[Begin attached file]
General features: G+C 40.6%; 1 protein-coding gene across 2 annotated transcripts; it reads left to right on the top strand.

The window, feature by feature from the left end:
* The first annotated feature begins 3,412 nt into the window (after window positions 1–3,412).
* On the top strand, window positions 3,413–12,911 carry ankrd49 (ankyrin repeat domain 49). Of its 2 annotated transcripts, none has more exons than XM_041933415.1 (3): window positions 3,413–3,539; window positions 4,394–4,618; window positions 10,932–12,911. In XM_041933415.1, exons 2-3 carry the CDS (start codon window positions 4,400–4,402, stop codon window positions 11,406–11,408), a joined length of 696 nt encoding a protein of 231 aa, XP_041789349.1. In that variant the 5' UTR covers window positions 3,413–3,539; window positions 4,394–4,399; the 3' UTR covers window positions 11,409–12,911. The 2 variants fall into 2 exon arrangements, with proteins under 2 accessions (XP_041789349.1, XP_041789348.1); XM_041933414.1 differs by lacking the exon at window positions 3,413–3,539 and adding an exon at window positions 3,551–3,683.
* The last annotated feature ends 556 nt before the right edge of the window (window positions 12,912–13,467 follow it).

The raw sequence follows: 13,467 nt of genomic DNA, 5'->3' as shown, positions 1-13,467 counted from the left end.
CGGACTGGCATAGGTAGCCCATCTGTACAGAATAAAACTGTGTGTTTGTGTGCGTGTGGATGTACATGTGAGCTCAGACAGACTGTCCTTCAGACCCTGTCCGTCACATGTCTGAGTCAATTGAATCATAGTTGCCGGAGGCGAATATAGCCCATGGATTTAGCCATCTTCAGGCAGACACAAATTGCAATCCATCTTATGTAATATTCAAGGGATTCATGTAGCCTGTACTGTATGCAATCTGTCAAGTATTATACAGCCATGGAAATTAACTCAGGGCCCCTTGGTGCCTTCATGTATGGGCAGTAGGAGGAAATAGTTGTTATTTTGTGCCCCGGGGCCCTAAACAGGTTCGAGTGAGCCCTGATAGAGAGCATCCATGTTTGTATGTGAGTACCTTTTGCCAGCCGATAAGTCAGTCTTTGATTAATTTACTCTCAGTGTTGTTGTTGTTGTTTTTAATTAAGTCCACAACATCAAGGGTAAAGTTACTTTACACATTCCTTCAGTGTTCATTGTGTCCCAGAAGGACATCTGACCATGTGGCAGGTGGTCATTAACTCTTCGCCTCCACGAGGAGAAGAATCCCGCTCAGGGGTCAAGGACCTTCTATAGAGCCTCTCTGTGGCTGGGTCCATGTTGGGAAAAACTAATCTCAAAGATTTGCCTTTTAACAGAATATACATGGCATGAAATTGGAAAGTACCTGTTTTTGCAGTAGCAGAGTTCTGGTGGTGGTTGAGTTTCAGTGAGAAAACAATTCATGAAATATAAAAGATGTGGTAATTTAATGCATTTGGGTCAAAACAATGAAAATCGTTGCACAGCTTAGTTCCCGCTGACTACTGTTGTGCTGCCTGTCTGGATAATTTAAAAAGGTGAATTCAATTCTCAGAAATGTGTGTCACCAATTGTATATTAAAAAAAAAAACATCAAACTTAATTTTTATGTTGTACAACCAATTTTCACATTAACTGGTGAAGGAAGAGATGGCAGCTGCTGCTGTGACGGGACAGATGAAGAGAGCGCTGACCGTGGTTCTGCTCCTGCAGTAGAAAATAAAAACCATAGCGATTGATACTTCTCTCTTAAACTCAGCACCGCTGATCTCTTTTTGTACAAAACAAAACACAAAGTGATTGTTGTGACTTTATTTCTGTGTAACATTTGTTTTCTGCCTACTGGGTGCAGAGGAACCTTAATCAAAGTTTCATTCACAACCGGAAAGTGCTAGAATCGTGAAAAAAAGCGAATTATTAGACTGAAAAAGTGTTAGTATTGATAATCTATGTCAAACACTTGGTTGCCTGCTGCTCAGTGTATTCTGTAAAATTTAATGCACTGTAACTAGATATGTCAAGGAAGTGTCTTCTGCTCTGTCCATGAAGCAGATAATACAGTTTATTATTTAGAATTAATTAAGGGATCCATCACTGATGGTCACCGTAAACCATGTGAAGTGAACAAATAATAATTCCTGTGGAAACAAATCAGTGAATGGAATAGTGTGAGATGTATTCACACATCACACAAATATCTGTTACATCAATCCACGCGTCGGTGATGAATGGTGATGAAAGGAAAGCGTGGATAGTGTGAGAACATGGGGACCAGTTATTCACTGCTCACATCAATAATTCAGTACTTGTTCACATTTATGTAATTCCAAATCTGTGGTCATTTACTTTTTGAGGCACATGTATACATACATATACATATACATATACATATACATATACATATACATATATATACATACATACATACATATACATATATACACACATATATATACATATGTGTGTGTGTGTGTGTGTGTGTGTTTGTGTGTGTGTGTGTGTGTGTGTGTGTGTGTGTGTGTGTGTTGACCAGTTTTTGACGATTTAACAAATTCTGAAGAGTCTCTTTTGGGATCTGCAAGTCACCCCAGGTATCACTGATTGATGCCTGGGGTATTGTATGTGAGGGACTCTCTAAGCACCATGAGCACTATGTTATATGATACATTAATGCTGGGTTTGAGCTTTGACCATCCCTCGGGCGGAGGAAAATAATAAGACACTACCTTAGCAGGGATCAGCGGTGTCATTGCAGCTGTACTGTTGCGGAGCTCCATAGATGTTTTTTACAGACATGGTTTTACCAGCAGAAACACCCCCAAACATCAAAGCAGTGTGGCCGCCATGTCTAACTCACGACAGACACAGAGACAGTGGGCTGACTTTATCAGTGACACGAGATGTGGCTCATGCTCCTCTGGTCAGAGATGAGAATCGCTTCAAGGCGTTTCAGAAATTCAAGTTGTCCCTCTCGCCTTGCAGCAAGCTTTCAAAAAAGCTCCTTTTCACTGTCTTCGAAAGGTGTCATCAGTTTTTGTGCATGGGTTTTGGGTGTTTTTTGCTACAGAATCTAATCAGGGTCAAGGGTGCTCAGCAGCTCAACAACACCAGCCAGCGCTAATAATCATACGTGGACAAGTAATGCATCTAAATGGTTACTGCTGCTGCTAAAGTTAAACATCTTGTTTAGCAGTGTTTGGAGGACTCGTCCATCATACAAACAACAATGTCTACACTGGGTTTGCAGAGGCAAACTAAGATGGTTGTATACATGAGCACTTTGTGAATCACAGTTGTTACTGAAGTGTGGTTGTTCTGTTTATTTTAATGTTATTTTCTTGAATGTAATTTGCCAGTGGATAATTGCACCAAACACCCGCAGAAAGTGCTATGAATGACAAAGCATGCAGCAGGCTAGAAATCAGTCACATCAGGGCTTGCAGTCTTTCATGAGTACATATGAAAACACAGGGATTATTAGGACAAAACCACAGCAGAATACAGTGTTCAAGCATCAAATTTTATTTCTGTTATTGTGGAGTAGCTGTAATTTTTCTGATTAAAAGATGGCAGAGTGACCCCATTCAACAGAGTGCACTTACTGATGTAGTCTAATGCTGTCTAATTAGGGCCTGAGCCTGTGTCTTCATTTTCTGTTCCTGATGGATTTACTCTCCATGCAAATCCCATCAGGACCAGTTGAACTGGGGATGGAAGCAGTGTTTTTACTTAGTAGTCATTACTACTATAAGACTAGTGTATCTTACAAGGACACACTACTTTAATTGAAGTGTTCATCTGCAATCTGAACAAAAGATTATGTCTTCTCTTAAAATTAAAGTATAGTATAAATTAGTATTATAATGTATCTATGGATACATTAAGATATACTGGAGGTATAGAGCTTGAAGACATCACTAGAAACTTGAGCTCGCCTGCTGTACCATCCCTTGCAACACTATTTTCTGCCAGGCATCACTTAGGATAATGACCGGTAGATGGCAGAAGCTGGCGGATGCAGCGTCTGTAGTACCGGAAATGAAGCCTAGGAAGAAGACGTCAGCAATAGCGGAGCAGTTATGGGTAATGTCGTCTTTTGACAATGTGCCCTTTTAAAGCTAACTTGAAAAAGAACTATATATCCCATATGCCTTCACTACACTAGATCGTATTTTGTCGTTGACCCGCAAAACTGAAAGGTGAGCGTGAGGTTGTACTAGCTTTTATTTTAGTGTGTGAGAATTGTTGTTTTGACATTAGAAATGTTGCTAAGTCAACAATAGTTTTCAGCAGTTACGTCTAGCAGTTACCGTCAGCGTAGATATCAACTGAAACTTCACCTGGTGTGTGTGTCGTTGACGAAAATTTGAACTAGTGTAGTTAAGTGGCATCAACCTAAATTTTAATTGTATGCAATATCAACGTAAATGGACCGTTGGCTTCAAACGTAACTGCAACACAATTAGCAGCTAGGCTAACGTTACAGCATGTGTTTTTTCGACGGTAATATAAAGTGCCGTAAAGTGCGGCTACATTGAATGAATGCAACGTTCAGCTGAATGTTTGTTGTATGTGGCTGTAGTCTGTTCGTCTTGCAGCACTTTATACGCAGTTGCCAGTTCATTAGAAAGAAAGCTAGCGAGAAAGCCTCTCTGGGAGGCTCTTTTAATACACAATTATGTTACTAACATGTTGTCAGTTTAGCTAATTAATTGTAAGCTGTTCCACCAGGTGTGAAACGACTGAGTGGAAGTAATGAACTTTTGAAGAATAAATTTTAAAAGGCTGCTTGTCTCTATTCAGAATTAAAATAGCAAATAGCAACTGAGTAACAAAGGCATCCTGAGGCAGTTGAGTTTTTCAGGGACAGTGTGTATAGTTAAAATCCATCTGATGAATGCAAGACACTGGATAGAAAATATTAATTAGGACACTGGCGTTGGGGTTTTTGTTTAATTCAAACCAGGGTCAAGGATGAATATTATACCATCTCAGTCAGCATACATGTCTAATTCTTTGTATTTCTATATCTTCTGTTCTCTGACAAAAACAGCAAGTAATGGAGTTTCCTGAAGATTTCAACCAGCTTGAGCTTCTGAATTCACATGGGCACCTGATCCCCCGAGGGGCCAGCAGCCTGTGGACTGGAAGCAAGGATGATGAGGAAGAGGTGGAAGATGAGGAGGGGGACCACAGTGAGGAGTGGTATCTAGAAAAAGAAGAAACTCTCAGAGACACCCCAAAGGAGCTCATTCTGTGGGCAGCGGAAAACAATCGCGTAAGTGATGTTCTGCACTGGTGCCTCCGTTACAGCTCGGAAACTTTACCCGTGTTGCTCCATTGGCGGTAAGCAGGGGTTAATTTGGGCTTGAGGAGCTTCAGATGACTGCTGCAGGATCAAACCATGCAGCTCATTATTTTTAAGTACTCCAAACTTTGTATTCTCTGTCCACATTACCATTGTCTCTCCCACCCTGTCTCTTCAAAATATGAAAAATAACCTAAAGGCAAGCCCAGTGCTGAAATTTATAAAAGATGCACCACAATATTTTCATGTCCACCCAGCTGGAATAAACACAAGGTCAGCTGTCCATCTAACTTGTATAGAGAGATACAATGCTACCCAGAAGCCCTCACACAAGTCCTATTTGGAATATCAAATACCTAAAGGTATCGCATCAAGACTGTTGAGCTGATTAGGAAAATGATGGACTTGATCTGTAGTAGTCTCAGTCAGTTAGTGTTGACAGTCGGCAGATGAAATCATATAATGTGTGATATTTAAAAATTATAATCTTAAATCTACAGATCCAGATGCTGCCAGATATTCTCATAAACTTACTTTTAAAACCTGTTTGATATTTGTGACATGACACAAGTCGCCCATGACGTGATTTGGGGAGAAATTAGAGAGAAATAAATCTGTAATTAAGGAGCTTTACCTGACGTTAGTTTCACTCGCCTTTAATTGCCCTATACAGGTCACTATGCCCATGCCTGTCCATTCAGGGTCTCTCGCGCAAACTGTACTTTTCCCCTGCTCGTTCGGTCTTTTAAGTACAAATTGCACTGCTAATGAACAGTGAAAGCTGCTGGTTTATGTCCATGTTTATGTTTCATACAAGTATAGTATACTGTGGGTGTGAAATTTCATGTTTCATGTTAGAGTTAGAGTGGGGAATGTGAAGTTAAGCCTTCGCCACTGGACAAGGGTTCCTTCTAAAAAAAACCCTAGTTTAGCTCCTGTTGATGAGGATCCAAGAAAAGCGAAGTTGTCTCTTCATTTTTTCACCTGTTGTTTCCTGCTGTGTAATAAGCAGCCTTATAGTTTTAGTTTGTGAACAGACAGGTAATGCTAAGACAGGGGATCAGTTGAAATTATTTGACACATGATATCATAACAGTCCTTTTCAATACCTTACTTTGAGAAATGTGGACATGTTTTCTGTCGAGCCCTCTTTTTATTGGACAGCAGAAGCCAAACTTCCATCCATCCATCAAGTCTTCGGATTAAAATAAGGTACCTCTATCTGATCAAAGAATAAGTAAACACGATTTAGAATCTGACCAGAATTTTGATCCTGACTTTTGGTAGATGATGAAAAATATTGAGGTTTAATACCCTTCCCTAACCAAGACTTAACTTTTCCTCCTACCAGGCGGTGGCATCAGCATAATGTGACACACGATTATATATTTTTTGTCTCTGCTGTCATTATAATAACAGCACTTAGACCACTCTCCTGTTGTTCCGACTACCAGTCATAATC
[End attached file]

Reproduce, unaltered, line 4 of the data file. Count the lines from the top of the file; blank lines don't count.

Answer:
* On the top strand, window positions 3,413–12,911 carry ankrd49 (ankyrin repeat domain 49). Of its 2 annotated transcripts, none has more exons than XM_041933415.1 (3): window positions 3,413–3,539; window positions 4,394–4,618; window positions 10,932–12,911. In XM_041933415.1, exons 2-3 carry the CDS (start codon window positions 4,400–4,402, stop codon window positions 11,406–11,408), a joined length of 696 nt encoding a protein of 231 aa, XP_041789349.1. In that variant the 5' UTR covers window positions 3,413–3,539; window positions 4,394–4,399; the 3' UTR covers window positions 11,409–12,911. The 2 variants fall into 2 exon arrangements, with proteins under 2 accessions (XP_041789349.1, XP_041789348.1); XM_041933414.1 differs by lacking the exon at window positions 3,413–3,539 and adding an exon at window positions 3,551–3,683.